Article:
The popular stars of this year's World Robot Conference, which ended yesterday, were undoubtedly the small, amateur-made "battle bots" which smashed, hammered and sawed their way through their opponents to a cacophony of cheers and shouts from a rapt audience. "With this robot, I can fully express myself. I love the sparks," said Huang Hongsong, one of around a dozen Chinese youths whose creations went head-to-head. But while the battle bots are designed largely to entertain onlookers, China is deadly serious about riding the robotic wave with an eye on its economy. Cheap manufacturing propelled the populous giant to become the world's second largest economy in just a few decades.
But the country's population is ageing, leaving it facing a double whammy of a worker shortage and increased labor costs as it gets wealthier. Automated machines offer a possible way out with President Xi Jinping in 2014 calling for a "robot revolution."Under the ruling Communist Party's road map for its industrial future - dubbed "Made in China 2025" - state subsidies are pouring into the sector. And at the robot show, a vast array of machines demonstrated how technology may eventually replace human workers.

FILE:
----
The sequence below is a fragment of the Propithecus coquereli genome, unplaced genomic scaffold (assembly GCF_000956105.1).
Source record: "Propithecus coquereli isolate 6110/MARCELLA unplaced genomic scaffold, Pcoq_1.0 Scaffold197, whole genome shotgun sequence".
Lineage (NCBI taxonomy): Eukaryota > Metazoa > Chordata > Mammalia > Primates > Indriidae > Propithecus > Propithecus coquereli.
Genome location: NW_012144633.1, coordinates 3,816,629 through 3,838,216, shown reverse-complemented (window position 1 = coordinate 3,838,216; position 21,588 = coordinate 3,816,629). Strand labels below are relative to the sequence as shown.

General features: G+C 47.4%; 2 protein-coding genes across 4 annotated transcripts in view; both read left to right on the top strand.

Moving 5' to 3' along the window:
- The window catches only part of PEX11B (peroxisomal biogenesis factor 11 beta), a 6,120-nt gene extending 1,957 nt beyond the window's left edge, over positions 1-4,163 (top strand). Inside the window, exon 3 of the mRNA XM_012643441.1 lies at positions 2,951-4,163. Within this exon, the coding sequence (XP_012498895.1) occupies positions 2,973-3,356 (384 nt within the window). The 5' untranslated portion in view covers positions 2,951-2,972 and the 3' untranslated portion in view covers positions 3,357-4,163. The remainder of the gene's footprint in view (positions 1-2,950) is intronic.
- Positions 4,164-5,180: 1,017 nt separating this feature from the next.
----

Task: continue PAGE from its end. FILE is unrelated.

In one corner, a mechanical arm - designed to teach children - painted an elegant Chinese character while a robotic fish explored its tank and a bat flapped its mechanical wings overhead. By 2020, China is aiming for half of the industrial robots sold in the country to be made by Chinese companies, up from 27 percent currently, with a target of 70 percent by 2025."Robots are the jewel in the crown for the manufacturing industry... a new frontier for our industrial revolution," said Xin Guobin, China's vice minister of industry, as he opened the conference. But it is a delicate balancing act for Chinese policy-makers due to the potential for human job losses - a 2016 World Bank report said automation could threaten up to 77 percent of jobs in China's current labor market. Nonetheless a great robotic leap forward has already been made.
China is now the world's number one market for industrial robots with some 141,000 units sold last year, accounting for a third of global demand, according to the International Federation of Robotics, which says demand could rise an additional 20 percent per year until 2020. Outside China's factories, robots are becoming a more visible presence, deployed in restaurants and banks and even delivering parcels. China's iFlytek, a specialist in speech recognition systems, presented a new "medical assistant" robot at the Beijing show which it said was able to help identify up to 150 diseases and ailments - even passing a national medical qualification exam with a high score. The robot, which operated in conjunction with a doctor, asks patients a series of diagnostic questions and can also analyse X-rays.